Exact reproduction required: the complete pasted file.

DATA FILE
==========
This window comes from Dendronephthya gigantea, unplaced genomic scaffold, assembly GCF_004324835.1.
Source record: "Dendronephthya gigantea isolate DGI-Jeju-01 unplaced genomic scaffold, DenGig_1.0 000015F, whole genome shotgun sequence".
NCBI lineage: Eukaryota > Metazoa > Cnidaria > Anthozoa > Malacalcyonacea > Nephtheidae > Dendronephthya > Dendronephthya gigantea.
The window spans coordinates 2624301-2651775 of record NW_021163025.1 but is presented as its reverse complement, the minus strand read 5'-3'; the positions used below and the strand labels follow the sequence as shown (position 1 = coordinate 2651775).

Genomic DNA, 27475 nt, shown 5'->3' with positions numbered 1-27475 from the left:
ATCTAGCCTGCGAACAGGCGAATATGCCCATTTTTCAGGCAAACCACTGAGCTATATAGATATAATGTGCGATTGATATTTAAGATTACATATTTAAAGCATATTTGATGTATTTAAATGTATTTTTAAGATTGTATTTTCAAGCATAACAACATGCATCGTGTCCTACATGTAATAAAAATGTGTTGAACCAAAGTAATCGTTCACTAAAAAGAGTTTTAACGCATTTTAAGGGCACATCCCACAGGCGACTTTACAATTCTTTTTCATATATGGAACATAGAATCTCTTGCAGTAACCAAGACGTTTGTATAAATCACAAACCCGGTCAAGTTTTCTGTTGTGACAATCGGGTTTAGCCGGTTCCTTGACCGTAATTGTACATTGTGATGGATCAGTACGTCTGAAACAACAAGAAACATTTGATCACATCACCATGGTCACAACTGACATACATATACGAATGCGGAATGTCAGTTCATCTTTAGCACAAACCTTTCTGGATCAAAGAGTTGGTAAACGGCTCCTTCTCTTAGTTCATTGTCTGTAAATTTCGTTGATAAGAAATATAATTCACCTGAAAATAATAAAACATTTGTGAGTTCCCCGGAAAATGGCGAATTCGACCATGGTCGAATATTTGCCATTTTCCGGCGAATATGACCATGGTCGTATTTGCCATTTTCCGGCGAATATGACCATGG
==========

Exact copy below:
This window comes from Dendronephthya gigantea, unplaced genomic scaffold, assembly GCF_004324835.1.
Source record: "Dendronephthya gigantea isolate DGI-Jeju-01 unplaced genomic scaffold, DenGig_1.0 000015F, whole genome shotgun sequence".
NCBI lineage: Eukaryota > Metazoa > Cnidaria > Anthozoa > Malacalcyonacea > Nephtheidae > Dendronephthya > Dendronephthya gigantea.
The window spans coordinates 2624301-2651775 of record NW_021163025.1 but is presented as its reverse complement, the minus strand read 5'-3'; the positions used below and the strand labels follow the sequence as shown (position 1 = coordinate 2651775).

Genomic DNA, 27475 nt, shown 5'->3' with positions numbered 1-27475 from the left:
ATCTAGCCTGCGAACAGGCGAATATGCCCATTTTTCAGGCAAACCACTGAGCTATATAGATATAATGTGCGATTGATATTTAAGATTACATATTTAAAGCATATTTGATGTATTTAAATGTATTTTTAAGATTGTATTTTCAAGCATAACAACATGCATCGTGTCCTACATGTAATAAAAATGTGTTGAACCAAAGTAATCGTTCACTAAAAAGAGTTTTAACGCATTTTAAGGGCACATCCCACAGGCGACTTTACAATTCTTTTTCATATATGGAACATAGAATCTCTTGCAGTAACCAAGACGTTTGTATAAATCACAAACCCGGTCAAGTTTTCTGTTGTGACAATCGGGTTTAGCCGGTTCCTTGACCGTAATTGTACATTGTGATGGATCAGTACGTCTGAAACAACAAGAAACATTTGATCACATCACCATGGTCACAACTGACATACATATACGAATGCGGAATGTCAGTTCATCTTTAGCACAAACCTTTCTGGATCAAAGAGTTGGTAAACGGCTCCTTCTCTTAGTTCATTGTCTGTAAATTTCGTTGATAAGAAATATAATTCACCTGAAAATAATAAAACATTTGTGAGTTCCCCGGAAAATGGCGAATTCGACCATGGTCGAATATTTGCCATTTTCCGGCGAATATGACCATGGTCGTATTTGCCATTTTCCGGCGAATATGACCATGG